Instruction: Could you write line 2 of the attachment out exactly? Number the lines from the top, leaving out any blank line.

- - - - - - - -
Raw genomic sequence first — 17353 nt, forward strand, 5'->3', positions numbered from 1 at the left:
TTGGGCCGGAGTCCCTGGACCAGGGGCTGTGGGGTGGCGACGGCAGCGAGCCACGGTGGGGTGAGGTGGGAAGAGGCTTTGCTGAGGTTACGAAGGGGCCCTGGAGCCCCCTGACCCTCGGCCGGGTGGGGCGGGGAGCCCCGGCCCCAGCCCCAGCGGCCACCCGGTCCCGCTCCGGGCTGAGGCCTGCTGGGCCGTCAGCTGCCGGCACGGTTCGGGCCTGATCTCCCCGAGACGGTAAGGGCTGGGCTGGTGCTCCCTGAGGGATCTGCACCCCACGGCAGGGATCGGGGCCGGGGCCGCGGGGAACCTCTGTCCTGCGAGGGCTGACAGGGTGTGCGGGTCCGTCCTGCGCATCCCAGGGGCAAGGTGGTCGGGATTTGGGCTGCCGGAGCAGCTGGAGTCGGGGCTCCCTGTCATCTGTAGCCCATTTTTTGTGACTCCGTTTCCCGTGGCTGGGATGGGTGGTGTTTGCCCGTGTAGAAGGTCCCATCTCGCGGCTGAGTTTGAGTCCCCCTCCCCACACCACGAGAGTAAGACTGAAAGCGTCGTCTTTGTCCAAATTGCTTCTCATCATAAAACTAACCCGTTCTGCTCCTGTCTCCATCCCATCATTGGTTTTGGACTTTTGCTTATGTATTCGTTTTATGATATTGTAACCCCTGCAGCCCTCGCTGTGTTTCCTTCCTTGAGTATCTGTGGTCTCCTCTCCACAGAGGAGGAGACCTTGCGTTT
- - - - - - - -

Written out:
TTGGGCCGGAGTCCCTGGACCAGGGGCTGTGGGGTGGCGACGGCAGCGAGCCACGGTGGGGTGAGGTGGGAAGAGGCTTTGCTGAGGTTACGAAGGGGCCCTGGAGCCCCCTGACCCTCGGCCGGGTGGGGCGGGGAGCCCCGGCCCCAGCCCCAGCGGCCACCCGGTCCCGCTCCGGGCTGAGGCCTGCTGGGCCGTCAGCTGCCGGCACGGTTCGGGCCTGATCTCCCCGAGACGGTAAGGGCTGGGCTGGTGCTCCCTGAGGGATCTGCACCCCACGGCAGGGATCGGGGCCGGGGCCGCGGGGAACCTCTGTCCTGCGAGGGCTGACAGGGTGTGCGGGTCCGTCCTGCGCATCCCAGGGGCAAGGTGGTCGGGATTTGGGCTGCCGGAGCAGCTGGAGTCGGGGCTCCCTGTCATCTGTAGCCCATTTTTTGTGACTCCGTTTCCCGTGGCTGGGATGGGTGGTGTTTGCCCGTGTAGAAGGTCCCATCTCGCGGCTGAGTTTGAGTCCCCCTCCCCACACCACGAGAGTAAGACTGAAAGCGTCGTCTTTGTCCAAATTGCTTCTCATCATAAAACTAACCCGTTCTGCTCCTGTCTCCATCCCATCATTGGTTTTGGACTTTTGCTTATGTATTCGTTTTATGATATTGTAACCCCTGCAGCCCTCGCTGTGTTTCCTTCCTTGAGTATCTGTGGTCTCCTCTCCACAGAGGAGGAGACCTTGCGTTT